Increasing hospitalizations and elevated disease transmission have also been recorded in Kern County amid outbreaks at state and federal prisons as well as because of residents in nearby counties being admitted to the Kern County hospital, state officials said.

Kings County has reported a number of outbreaks, including at a meatpacking plant in Hanford and an Adventist Health hospital. An outbreak at Avenal State Prison caused the virus to spread to nearby areas — including Fresno County — carried by prison employees returning home.

In Tulare County, home to cities including Visalia, Tulare and Porterville, state officials are closely monitoring elevated disease transmissions related to outbreaks in nursing homes and workplaces, as well as the difficulty in preventing transmission within households.

And Imperial County, east of San Diego, is also experiencing elevated disease transmission as Americans return from Mexico, which is experiencing a worsening outbreak.

A recent surge in hospitalizations in Sacramento County was linked to members of the same household who gathered for birthday parties and a funeral.

Dr. Olivia Kasirye, the county’s health officer, said many people think “we’re out of the woods," but health experts continue to warn of the seriousness of the virus and the need for safety and health precautions as larger swaths of the state continue to reopen.

On Monday, California reported nearly 3,400 new cases of the coronavirus, the highest number at the start of a week since the outset of the pandemic.

Despite the continued rise in infections, California’s top health officials have said that overall case counts are not necessarily a measure of how the state is faring in its fight against the novel coronavirus, noting that increased testing can drive up the number.

“We’ve ramped up testing in an extraordinary way, nearly hitting our goal that was set for August — not June, not July, but August — of getting to 60,000 to 80,000 tests a day,” said Dr. Mark Ghaly, the state’s secretary of Health and Human Services. “We’re already knocking on that door, averaging in the mid- to high 50s over the past few days across the state.”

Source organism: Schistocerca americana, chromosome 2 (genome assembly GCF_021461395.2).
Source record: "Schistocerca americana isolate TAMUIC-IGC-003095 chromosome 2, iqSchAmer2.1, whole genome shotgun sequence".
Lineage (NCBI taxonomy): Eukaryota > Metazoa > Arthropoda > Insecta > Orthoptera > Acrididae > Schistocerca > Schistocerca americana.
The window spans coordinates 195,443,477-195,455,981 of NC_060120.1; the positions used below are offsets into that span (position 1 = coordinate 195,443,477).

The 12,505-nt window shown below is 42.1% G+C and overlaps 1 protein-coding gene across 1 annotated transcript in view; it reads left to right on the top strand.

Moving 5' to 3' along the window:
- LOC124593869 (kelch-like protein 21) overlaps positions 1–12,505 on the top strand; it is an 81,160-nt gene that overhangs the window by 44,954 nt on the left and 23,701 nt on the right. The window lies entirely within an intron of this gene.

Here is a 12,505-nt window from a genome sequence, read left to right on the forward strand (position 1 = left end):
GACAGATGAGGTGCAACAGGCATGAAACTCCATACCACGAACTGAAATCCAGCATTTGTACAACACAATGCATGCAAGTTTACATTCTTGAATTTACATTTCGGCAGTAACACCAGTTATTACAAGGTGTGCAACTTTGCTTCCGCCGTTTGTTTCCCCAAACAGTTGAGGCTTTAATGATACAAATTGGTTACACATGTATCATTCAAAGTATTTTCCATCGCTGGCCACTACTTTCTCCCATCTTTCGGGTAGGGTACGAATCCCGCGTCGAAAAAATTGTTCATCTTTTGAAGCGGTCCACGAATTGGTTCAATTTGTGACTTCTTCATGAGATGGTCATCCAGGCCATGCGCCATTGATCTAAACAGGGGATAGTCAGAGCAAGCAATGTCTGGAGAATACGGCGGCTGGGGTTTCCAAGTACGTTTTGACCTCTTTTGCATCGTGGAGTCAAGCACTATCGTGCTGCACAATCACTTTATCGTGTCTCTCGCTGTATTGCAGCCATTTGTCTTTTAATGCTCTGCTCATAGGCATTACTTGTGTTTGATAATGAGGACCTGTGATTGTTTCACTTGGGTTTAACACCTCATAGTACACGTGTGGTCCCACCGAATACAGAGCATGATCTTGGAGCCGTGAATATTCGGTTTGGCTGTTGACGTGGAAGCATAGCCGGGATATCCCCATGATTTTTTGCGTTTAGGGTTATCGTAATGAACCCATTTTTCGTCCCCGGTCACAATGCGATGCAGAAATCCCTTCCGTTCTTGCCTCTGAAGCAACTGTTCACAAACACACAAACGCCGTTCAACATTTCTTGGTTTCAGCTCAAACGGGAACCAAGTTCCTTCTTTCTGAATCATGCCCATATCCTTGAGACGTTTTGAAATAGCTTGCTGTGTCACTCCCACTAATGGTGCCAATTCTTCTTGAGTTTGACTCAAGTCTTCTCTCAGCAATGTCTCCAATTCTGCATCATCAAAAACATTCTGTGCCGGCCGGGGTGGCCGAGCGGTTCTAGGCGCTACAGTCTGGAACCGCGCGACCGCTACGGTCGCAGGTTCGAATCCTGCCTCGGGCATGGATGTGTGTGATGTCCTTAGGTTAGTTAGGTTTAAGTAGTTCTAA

Officials, instead, are closely monitoring two metrics as they gauge how California is handling the pandemic: the positivity rate, or the percentage of people who have tested positive, and the daily number of hospitalizations. A rise in the former could mean an uptick in community transmission separate from increased testing. A rise in the latter may mean that more people are becoming seriously ill, possibly jeopardizing the ability of the healthcare system to deal with the influx in patients.

Not only does the hospitalization rate worry health officials, but so does the number of ICU patients.

While the number of people in intensive care units for confirmed or suspected coronavirus infections is down statewide — falling about 4% last week from six weeks ago — parts of California are seeing spikes.

According to a Los Angeles Times analysis, Orange County has experienced a 76% jump in coronavirus intensive care unit hospitalizations in the last six weeks. During the week of May 4, the county reported a seven-day average of 94 people with confirmed or suspected coronavirus infections in its ICU beds. Last week, that number rose to an average of 165.

The eight-county San Joaquin Valley has seen a 45% rise in coronavirus ICU hospitalizations in the last six weeks, jumping from a seven-day average of 79 people to 114.

There was a 38% increase in coronavirus ICU patients in San Bernardino County, rising from a weekly average of 67 ICU patients six weeks ago to 93 last week

Ventura County saw its seven-day average of coronavirus patients rise from 18 six weeks ago to 21 last week, while San Diego County observed a seven-day average of 139 coronavirus ICU cases six weeks ago, which climbed to 147 last week.

Still, other areas — including Los Angeles County and the Bay Area — have recorded a decline among ICU beds for coronavirus patients. The nine counties around San Francisco Bay have seen ICU bed use fall by 31% over the last six weeks

Los Angeles County has seen its ICU cases consistently decline. Six weeks ago, the seven-day average of daily coronavirus ICU hospitalizations for patients with confirmed and suspected infections was 633; last week it was 501, a decline of 21%.

In the seven-county Sacramento area, the seven-day average of daily coronavirus patients in the ICU was 23 six weeks ago; last week, it was 29.

And in Riverside County, which was also hit hard early in the pandemic, has seen a 17% decline in ICU cases. Six weeks ago, the seven-day average was 105, while it was 87 a week ago.

Times staff writer Alex Wigglesworth contributed to this report.